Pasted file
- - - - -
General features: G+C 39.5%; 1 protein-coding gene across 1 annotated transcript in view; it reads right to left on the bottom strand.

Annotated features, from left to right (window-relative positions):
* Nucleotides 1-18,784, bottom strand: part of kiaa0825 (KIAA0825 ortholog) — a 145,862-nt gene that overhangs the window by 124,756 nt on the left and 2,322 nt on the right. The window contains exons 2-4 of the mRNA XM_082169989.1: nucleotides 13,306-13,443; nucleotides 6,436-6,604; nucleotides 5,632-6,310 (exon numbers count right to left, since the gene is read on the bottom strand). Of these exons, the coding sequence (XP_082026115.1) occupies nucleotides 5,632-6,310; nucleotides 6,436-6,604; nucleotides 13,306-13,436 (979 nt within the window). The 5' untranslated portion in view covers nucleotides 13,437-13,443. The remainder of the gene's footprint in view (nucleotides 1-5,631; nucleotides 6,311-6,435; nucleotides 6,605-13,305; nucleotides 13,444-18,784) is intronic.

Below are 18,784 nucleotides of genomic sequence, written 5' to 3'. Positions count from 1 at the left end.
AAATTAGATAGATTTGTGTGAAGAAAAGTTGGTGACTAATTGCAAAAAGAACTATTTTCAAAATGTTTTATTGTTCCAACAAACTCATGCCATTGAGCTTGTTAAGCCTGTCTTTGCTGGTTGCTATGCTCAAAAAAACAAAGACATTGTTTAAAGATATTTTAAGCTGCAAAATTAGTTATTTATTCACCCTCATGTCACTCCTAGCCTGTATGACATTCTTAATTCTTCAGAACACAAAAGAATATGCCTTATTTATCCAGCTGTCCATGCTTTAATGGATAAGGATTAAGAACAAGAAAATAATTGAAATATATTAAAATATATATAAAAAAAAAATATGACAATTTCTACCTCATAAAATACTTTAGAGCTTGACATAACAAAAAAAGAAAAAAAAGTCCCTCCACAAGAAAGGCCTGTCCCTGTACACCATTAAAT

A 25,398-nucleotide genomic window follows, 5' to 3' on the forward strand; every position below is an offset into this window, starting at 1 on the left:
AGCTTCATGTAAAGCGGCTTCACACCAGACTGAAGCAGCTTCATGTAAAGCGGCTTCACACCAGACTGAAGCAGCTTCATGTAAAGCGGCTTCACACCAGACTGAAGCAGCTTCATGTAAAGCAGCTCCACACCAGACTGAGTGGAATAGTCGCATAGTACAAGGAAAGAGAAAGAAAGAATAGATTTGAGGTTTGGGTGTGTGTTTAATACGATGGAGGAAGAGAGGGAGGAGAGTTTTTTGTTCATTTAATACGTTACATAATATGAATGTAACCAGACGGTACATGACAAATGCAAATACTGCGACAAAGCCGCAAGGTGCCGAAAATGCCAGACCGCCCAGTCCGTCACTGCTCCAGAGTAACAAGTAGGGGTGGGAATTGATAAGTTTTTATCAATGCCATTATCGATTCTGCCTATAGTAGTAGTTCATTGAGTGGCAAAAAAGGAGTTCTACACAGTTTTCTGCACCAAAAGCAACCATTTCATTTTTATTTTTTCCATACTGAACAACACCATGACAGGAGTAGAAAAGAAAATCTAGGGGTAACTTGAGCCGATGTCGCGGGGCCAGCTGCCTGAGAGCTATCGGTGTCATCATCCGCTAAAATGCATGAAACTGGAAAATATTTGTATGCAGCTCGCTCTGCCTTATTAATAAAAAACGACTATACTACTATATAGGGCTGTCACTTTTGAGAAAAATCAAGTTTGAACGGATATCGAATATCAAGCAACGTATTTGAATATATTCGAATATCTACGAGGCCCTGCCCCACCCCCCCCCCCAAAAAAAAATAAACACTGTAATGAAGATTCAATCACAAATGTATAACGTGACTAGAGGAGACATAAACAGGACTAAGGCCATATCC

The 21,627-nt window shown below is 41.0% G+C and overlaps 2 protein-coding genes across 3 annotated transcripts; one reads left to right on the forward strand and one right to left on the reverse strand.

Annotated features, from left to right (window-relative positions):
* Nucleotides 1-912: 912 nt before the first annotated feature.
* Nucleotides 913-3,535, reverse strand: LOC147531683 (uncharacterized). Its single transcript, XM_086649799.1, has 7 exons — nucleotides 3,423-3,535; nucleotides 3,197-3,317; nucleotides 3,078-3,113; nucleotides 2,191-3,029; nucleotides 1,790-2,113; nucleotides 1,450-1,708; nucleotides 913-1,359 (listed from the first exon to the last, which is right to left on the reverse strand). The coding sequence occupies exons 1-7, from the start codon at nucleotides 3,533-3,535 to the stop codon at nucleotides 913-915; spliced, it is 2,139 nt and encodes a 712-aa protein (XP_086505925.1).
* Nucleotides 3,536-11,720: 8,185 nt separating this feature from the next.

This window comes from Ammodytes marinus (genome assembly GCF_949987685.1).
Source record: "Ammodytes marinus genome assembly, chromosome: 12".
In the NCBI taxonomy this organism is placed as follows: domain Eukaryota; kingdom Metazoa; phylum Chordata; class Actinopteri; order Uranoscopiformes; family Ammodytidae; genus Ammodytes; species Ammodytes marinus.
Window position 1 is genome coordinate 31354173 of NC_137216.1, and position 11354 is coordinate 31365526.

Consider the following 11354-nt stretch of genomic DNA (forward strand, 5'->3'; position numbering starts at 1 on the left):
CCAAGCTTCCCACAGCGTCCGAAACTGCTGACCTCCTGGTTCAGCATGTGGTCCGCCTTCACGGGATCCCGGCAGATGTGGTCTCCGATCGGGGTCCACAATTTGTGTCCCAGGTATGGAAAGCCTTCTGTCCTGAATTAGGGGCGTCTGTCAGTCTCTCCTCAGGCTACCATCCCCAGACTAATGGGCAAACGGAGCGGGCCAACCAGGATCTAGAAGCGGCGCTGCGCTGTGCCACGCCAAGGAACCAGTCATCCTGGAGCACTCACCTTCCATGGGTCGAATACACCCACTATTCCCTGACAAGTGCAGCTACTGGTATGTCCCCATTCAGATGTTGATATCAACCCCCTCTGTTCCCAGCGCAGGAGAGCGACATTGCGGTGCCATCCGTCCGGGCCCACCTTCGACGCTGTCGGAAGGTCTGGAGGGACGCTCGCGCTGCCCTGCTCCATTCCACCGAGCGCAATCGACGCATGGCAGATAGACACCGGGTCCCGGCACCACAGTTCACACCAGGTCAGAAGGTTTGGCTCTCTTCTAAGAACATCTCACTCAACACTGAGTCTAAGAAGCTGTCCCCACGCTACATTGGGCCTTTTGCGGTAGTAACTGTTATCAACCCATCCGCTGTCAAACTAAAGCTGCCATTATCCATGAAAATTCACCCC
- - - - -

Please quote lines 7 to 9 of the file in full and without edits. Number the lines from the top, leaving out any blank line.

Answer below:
AGCTTCATGTAAAGCGGCTTCACACCAGACTGAAGCAGCTTCATGTAAAGCGGCTTCACACCAGACTGAAGCAGCTTCATGTAAAGCGGCTTCACACCAGACTGAAGCAGCTTCATGTAAAGCAGCTCCACACCAGACTGAGTGGAATAGTCGCATAGTACAAGGAAAGAGAAAGAAAGAATAGATTTGAGGTTTGGGTGTGTGTTTAATACGATGGAGGAAGAGAGGGAGGAGAGTTTTTTGTTCATTTAATACGTTACATAATATGAATGTAACCAGACGGTACATGACAAATGCAAATACTGCGACAAAGCCGCAAGGTGCCGAAAATGCCAGACCGCCCAGTCCGTCACTGCTCCAGAGTAACAAGTAGGGGTGGGAATTGATAAGTTTTTATCAATGCCATTATCGATTCTGCCTATAGTAGTAGTTCATTGAGTGGCAAAAAAGGAGTTCTACACAGTTTTCTGCACCAAAAGCAACCATTTCATTTTTATTTTTTCCATACTGAACAACACCATGACAGGAGTAGAAAAGAAAATCTAGGGGTAACTTGAGCCGATGTCGCGGGGCCAGCTGCCTGAGAGCTATCGGTGTCATCATCCGCTAAAATGCATGAAACTGGAAAATATTTGTATGCAGCTCGCTCTGCCTTATTAATAAAAAACGACTATACTACTATATAGGGCTGTCACTTTTGAGAAAAATCAAGTTTGAACGGATATCGAATATCAAGCAACGTATTTGAATATATTCGAATATCTACGAGGCCCTGCCCCACCCCCCCCCCCAAAAAAAAATAAACACTGTAATGAAGATTCAATCACAAATGTATAACGTGACTAGAGGAGACATAAACAGGACTAAGGCCATATCC

The 21,627-nt window shown below is 41.0% G+C and overlaps 2 protein-coding genes across 3 annotated transcripts; one reads left to right on the forward strand and one right to left on the reverse strand.

Annotated features, from left to right (window-relative positions):